No need to go to Heartwood to see a magnificent display of bluebells. Being of the native variety, they are not only a feast for the eyes, but also for the nose. Find them from the Valley Road entrance to the Dyke on the side towards the railway.
The fallen branch – view towards the south west along Sandridge Road
On Sunday morning, 18th April 2021, one of the Sandridge Road ornamental cherry trees found the weight of blossom on a branch too much to bear; it fell across the footpath and most of the road. Fortunately, nobody on the pavement or road came to any harm and that it was a Sunday morning when traffic was relatively light. Read more ›
These views were taken by a drone last year (2020).
The Upper Field looking east with Sandridge Road on the top right. Photo JB
Read more ›
Following the emergence of a depression or ‘hole’ not far from the centre of the Lower Field in late November 2019, Hertfordshire County Council commissioned a geophysical survey of the Field by GBG Geotechnics, Cambridge. A lengthy quite technical report on the survey was made available to FoBH and here we try to summarise its findings.
The hole was promptly surrounded by safety fencing and soon after by more fencing. The appearance of yet more fenced off areas last year led to some concern whether the whole field would be excluded to the public. We have no indication that this might be the case. Read more ›
There were two fly tipping incidents on the Heath during the past week. Both occurred off Spinney Lane near the junction of Townsend Drive and Waverley Road, see below. This happened overnight on Saturday morning, 14th November.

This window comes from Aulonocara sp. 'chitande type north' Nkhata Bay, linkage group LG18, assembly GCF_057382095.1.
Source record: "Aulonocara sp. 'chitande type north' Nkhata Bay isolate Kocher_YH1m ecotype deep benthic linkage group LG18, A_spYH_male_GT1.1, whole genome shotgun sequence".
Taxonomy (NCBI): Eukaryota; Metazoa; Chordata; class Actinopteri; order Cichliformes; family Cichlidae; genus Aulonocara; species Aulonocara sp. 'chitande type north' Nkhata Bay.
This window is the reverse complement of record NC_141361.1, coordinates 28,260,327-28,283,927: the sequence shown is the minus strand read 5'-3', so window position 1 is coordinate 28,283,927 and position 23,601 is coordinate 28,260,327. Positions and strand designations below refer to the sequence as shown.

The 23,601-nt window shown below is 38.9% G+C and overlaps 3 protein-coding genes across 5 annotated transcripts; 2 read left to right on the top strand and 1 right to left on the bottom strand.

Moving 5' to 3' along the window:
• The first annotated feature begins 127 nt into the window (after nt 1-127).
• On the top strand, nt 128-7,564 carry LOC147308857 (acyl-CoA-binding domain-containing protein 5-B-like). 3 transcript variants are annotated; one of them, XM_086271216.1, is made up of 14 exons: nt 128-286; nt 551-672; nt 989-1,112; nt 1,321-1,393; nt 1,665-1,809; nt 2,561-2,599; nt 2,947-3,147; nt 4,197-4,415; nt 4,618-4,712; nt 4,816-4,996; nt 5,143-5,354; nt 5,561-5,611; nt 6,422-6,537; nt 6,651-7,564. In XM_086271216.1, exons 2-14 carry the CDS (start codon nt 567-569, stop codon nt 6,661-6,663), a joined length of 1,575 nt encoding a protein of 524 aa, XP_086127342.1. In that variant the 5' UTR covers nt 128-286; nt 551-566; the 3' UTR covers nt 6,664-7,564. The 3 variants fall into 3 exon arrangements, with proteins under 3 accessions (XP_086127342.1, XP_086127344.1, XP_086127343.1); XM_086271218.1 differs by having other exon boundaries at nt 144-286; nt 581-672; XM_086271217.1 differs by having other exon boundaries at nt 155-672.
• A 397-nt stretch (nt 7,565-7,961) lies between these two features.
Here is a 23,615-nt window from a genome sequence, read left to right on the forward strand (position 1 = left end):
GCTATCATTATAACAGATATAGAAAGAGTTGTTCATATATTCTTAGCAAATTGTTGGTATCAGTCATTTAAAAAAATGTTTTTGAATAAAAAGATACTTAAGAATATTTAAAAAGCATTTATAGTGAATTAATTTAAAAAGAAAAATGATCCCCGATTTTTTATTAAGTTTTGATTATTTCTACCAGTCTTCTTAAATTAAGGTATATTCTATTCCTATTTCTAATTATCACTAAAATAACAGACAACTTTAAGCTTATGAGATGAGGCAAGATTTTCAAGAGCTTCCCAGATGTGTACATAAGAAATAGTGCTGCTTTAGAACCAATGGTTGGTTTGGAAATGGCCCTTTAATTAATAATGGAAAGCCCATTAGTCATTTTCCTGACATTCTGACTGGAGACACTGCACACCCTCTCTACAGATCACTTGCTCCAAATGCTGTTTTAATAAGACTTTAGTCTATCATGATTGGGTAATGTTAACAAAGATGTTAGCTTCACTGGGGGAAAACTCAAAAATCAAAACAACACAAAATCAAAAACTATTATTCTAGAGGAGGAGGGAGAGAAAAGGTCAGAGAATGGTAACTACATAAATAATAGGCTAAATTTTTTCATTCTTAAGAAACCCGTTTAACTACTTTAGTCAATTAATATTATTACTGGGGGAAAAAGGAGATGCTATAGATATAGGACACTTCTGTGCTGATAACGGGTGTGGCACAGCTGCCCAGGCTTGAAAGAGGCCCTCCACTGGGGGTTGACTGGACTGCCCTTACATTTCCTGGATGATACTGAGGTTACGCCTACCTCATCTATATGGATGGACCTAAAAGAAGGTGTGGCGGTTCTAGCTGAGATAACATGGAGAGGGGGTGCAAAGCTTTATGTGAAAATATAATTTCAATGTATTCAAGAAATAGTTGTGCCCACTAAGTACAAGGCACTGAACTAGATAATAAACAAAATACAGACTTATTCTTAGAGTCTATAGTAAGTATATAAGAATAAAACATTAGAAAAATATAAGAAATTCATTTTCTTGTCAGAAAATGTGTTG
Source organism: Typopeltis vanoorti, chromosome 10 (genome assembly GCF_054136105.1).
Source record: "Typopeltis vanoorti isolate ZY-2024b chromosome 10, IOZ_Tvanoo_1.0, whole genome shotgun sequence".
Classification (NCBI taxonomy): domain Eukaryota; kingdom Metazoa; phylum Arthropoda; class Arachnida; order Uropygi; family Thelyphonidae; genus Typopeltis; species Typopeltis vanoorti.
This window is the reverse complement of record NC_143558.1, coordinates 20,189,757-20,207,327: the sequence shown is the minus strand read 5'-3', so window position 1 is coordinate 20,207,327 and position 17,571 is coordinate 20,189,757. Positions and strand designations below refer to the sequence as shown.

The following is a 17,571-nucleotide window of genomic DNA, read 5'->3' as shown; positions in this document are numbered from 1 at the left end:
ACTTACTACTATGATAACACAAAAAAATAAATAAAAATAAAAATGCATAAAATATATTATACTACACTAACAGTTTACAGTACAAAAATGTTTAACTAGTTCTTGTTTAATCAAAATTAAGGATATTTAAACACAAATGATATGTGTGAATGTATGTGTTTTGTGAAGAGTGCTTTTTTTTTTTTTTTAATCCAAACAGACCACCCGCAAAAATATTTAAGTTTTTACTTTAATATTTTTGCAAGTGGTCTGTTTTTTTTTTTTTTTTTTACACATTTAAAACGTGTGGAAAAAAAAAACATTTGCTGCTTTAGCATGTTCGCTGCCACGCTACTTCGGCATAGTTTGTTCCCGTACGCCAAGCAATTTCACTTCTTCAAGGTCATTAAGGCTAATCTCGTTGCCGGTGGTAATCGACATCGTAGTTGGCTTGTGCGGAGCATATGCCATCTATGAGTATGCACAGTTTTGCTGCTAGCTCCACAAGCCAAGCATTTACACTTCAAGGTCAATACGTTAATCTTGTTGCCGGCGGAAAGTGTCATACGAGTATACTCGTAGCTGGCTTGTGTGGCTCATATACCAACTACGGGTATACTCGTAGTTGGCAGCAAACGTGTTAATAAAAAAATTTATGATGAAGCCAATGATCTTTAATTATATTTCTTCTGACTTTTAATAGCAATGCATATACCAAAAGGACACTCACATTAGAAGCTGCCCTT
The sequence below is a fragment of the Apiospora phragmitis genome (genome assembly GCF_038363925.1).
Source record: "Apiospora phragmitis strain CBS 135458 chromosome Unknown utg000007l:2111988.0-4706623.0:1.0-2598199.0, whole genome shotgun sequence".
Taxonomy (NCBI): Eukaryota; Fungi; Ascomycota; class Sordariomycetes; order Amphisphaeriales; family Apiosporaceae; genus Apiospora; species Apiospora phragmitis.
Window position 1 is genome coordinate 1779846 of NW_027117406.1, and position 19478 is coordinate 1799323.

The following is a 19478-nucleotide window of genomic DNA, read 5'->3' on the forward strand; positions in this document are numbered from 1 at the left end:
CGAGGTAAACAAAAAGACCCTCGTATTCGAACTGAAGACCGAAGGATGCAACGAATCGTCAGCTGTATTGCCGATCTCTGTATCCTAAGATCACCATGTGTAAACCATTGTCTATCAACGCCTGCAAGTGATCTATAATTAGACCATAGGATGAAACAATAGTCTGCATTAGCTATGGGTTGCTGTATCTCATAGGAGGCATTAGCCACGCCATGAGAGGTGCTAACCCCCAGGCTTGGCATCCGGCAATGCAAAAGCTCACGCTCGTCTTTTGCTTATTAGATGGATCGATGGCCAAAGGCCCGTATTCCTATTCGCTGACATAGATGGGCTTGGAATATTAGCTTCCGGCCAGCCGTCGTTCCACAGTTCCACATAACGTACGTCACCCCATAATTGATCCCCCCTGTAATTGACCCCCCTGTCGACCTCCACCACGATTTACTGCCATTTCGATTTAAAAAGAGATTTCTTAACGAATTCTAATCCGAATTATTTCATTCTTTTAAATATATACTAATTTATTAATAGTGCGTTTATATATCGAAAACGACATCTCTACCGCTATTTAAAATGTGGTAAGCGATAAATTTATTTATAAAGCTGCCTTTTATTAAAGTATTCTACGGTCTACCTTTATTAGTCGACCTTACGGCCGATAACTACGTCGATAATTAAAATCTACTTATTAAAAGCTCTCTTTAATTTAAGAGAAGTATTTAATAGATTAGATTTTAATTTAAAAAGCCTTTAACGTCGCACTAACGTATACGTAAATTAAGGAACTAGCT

This mess appears to be the result of clearing land, perhaps a garden. The logs are from Leylandii tree(s) and are accompanied by a big pile of wood chippings from a chain saw. Chippings were scattered over several yards of Spinney Lane, suggesting that they were from a tipper truck or lorry. There is also wood from a fence or shed on the right.
If you know where it came from, or have seen suspicious activity, you can report it to the Council by following this link. Read more ›
You can’t fail to have noticed all the rain in October in the Bernards Heath area. It was particularly noticeable on Saturday, 3rd October when 32 mm was the highest over the UK since 1986. We measured 41 mm on that day when the southeast of England got more rain than the rest of the country.
The total for the month was 199 mm, the most that we have recorded for a single month over the last 7 years. Take a look at our records here.
Barnards Heath is very slippery in places – take care.
After an absence of about 14 months, yet another group of travellers has come back to the Heath, Upper Field. Some of them appear to be have been here before. In spite of efforts by the Friends of Bernards Heath to get the Council to put in measures to stop this, nothing has happened, with the result that the costs of clearing up are steadily mounting and local children are denied access to their local play area (centre photo).
14.8.20: Fortunately, these travellers have moved on after after very quick action by officers, threating bailiff removal.
A second depression or pit, close to the hedge on the northern side of the Lower field has been apparent for some time. The small size of the pit is in contrast with the relatively large area of enclosed by a new fence – perhaps there is more to this than we know. At least this fence is green and blends in with the surroundings. Read more ›
Woodpecker with fledgling just behind parent.
Earlier this year, some visitors to the Heath will have heard a woodpecker and word of a nest soon got around in May. This bird chose to make use of a hole in an ash tree and if you look carefully at the photo you will see one of the young looking out. With a large powerful beak, it looks like a great spotted woodpecker.
Remarkably, it stayed in place when a very large branch fell off the tree, which has now been cut up. The young birds have now fledged.
Photo: Keith Morgan